Skip to main content

The Parables of Juan Flavier

I remember my grade 4 Language professor fondly, because of many things. Firstly, because his first name—Henry—was such an oddity for a ten-year old Pinoy who mostly read American books but was surrounded with names like Jose Luis, Robertino, and other such remnants of our Spanish forefathers. Secondly because he was such a strict man who liked reading a lot.

In hindsight, perhaps he wasn’t really as strict as I made him out to be. I was, quite possibly, just a child who had too much respect for authority back then, and would quail from the sight of a teacher who raised his voice even by just a bit.

But the most memorable thing about Mr. Avecilla (that was his last name) was that one of his weekly projects for the class was the collection of Senator Juan Flavier’s—then DOH secretary— weekly parables. I forget which paper it was his stories appeared in, but Mr. Avecilla’s demands had us children scrambling for clippings of Senator Flavier’s stories around every Friday, I think it was.

juan flavier

I don’t ever recall enjoying those days, because it meant poring through a newspaper—something I disliked back then—but the benefit of age gives me the chance to review those days from a different perspective, and perhaps more than just a little bit of fondness.

One of the most interesting realizations I made recently when thinking back to the days of fourth grade Language class was that the fact that Senator Flavier had the time to write a parable week after week for a newspaper was nothing short of amazing. As the DOH secretary, he was subject to the whims of Fidel Ramos, his president at the time, and one of the more controversial presidents since the 1984 Constitution was made. Life wasn’t very easy for Ramos and his cohorts, especially during the latter part of his presidency.

And on the more localized battlefield of public health, Senator Flavier didn’t have it any easier. He was instituting changes that the powerful force of the Catholic church disagreed with greatly. The good senator had to deal with the repeated criticisms of both lay and clergy officials, and I can just imagine how vexing it must have been to have to rebut each and every one of these without losing his cool.

And yet, he did. Perhaps his weekly ritual of writing had something to do with how he handled the stress from his day job. But it still doesn’t make it any less than amazing.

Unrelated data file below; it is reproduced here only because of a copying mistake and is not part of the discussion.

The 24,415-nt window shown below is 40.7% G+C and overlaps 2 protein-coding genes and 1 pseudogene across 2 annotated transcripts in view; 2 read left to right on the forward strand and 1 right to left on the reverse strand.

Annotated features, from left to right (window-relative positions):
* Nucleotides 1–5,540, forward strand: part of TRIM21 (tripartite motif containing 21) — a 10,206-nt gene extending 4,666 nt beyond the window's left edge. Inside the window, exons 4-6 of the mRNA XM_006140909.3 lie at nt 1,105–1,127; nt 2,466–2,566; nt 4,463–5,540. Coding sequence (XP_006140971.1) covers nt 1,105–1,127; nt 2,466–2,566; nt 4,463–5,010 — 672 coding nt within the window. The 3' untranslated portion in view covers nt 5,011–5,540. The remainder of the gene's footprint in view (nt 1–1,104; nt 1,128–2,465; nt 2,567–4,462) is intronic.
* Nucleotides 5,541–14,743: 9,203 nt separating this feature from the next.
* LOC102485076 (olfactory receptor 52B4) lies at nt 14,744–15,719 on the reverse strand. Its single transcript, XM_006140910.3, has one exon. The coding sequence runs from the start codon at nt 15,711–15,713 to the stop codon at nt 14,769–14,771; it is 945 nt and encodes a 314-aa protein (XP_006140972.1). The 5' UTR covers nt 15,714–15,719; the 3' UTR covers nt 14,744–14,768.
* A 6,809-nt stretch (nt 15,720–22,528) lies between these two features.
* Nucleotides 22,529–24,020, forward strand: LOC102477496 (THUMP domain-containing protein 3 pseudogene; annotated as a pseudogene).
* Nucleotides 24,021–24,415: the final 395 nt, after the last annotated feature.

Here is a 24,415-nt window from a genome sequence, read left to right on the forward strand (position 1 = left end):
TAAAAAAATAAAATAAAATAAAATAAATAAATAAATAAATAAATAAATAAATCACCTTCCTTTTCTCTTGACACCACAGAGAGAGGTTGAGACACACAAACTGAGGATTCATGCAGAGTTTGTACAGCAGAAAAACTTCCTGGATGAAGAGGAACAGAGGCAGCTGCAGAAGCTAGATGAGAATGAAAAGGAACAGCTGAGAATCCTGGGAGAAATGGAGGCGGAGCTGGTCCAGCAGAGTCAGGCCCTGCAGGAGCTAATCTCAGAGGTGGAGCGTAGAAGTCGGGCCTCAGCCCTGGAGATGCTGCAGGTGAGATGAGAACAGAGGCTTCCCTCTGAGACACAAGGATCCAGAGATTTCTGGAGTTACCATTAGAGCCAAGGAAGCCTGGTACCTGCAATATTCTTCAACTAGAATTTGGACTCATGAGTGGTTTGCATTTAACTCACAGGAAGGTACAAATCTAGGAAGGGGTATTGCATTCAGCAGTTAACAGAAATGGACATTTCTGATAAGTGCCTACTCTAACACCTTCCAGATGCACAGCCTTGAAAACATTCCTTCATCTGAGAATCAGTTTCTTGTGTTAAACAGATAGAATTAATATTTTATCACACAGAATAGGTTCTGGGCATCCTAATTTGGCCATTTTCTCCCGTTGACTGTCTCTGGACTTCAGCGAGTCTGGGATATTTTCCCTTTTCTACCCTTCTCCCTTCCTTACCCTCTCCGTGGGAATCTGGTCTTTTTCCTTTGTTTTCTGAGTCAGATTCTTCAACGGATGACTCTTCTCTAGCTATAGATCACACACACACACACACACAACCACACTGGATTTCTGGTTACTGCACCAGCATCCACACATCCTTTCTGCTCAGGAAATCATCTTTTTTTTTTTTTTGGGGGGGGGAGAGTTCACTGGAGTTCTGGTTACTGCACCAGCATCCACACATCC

I write this because of the recent news of Senator Flavier’s passing. At 79, he was at a ripe old age, and he had achieved much in his life, having been one of the most successful heads of the Department of Health. And while his years as a senator were a bit less lustrous than his career as a member of Ramos’ cabinet, he was instrumental in passing some of the most time-enduring laws we have today.

But more importantly—at least for me—he was a man who had, without knowing it, a hand during my formative years.

Thanks, Mr. Avecilla, for making us read all of those stories back in Grade 4. And thank you, Dr. Flavier, for showing us how to DOH it. No matter how much that slogan made you sound like Homer Simpson. Requesciat in pace, sir.


Popular posts from this blog

Maynilad Water Chronicles: The Clusterf$%#, Part 2

This is the third post in our Maynilad Water chronicles. This time, we will talk about just how inept their record keeping skills are in the face of a massive overhaul in a given area. This involves a technique used by Meralco in high-risk areas called clustering, and is efficient – if utilized correctly. Needless to say, Maynilad has yet to be able to do this.

The Furious Muse in the Room Upstairs (part 3)

This is a story in progress. I will post it in chunks, for the next few weeks, as I complete it. A warning: this tale is definitely not for children, so parental advisory is advised. Or don’t let your kids read this. At all. Story begins after the jump.

Today's Philippines... the worst. Everybody's suddenly an expert in politics, and suddenly the lines just have  to be drawn. You're either a Dutertard, or you're not. If you're pro-Duterte, you're a horrible person who doesn't care one bit about human rights. If you're anti, you're an unpatriotic yellowtard. How the flying fuck did we come to this? Just how divided, how deeply wounded are we as a country, that we can't be civilized in the way we approach the criticism of the other side? And why can there be no middle ground? I understand just how bad the government's recent actions are - and it isn't even past Digong's first 100 days yet! There's absolutely no excuse for how he's behaving - katokayo Martin, if you're reading this, take note - and seriously, there's only so much spin you can put on a story until it comes back full circle. Get somebody up there to slap your boss before he says something stupid again, he's making the godda…